Interesting advice except how can the OP actually lead a viable living in Canada as an undocumented visitor? In Canada, you can't even open a bank account or driver license unless you prove your legal visa status (unlike some states in America where you can get away with driver license as an undocumented worker). Even if you want to see the doctor, you'll need a government-issued Health Card because all health facilities are publicly owned here, unless you declare that you are a tourist and willing to pay exorbitant out-of-pocket fees. Also, it would be nearly impossible for you to access any sort of educational or public services as a tourist/visitor, unless the OP plans on being a hermit and never have any interaction with the outside world. U.S. citizens can visit for up to 6 months as visitors/tourists yes, but should the Canadian customs ever suspect any sliver of intention to stay permanently, the OP might as well just kiss goodbye to any future chances of becoming Permanent Resident.

I remember when I moved to Toronto from Boston last summer and tried to open a simple checking account at the Royal Bank of Canada, the bank clerk was really specific about asking for my passport and legal status in Canada because they are required to record and submit that information to the government. When I said I left my passport in my apartment, the clerk then questioned whether I was here as a U.S. tourist, PR, Canadian citizen, or other visa categories. It's not just the border customs that you have to deal with - almost every facet of life will require proof of legal status in Canada.
As you know every province is slightly different, but in BC places like the walk - in clinics are privately owned,
the lab your doctor sends you for blood tests etc are privately owned, such as LifeLabs which is owned by
Borealis Infrastructure. Even hospitals are not publicly owned but mainly non-profit organizations.

There are even private clinics that offer services for a fee for things that are not covered by your provincial healthcare, or items like MRI's for those who wish to pay.
It's the insurance that is universal. It is a single-payer system.
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Old 05-22-2015, 03:30 PM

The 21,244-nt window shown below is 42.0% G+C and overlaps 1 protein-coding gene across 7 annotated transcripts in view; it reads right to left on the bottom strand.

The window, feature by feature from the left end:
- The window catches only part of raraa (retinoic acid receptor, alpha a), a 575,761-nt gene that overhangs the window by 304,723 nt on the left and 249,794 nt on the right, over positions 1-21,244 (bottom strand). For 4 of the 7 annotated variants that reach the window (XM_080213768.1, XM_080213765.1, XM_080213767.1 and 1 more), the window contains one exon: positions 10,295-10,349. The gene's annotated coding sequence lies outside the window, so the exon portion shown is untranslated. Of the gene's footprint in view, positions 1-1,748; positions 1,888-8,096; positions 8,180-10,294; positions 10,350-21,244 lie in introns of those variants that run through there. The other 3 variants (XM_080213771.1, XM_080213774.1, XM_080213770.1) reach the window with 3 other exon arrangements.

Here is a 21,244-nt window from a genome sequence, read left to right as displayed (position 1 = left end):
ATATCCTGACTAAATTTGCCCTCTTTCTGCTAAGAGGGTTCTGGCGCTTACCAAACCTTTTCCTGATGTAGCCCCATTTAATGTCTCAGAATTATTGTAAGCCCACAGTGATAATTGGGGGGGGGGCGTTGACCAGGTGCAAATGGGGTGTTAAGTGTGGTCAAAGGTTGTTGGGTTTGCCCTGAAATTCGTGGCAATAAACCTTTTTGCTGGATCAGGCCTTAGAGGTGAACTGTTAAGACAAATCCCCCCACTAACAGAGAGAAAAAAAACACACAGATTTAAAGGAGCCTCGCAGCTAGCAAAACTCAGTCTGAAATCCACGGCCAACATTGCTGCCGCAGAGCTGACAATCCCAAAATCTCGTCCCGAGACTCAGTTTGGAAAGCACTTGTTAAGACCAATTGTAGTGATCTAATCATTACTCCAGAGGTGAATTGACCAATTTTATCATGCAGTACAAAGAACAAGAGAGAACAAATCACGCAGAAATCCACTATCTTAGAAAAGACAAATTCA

Location: Vancouver
12,716 posts, read 8,796,725 times
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Quote:
Originally Posted by field l0ver View Post
who says I'm trying to do anything illegal? I want to come in, look for a job that an employer can sponsor me on...get all the paperwork in order that would allow me to live and work there...I'm not trying to do anything illegal
Cart before horse will not work. No employer is going to hire someone and wait around for them to get their paperwork in order....UNLESS they are in a highly specialized field and that company has done some head hunting. Especially when the rules are they must hire Canadians first, then if no Canadian fits the bill, then look elsewhere.
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Old 05-22-2015, 04:53 PM
 
48 posts, read 38,128 times
Reputation: 26
Quote:
Originally Posted by Natnasci View Post
Cart before horse will not work. No employer is going to hire someone and wait around for them to get their paperwork in order....UNLESS they are in a highly specialized field and that company has done some head hunting. Especially when the rules are they must hire Canadians first, then if no Canadian fits the bill, then look elsewhere.

well I think it has been done from what I've read...maybe its difficult. Thing is I only live a short drive from the border, I can try over and over. But...this is called an LMO right? whatever that stands for. I just need to find an employer who is willing to send that LMO out and get me on board. Prolly not as hard as you think
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Old 05-22-2015, 05:35 PM
 
5,097 posts, read 2,498,689 times
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Quote:
Originally Posted by field l0ver View Post
who says I'm trying to do anything illegal? I want to come in, look for a job that an employer can sponsor me on...get all the paperwork in order that would allow me to live and work there...I'm not trying to do anything illegal
Maybe you could get a job at Tim Hortons on a work visa. At the end of the visa period, you can go home.
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Old 05-22-2015, 07:01 PM
 
54 posts, read 40,040 times
Reputation: 72
Quote:
Originally Posted by bostonkid123 View Post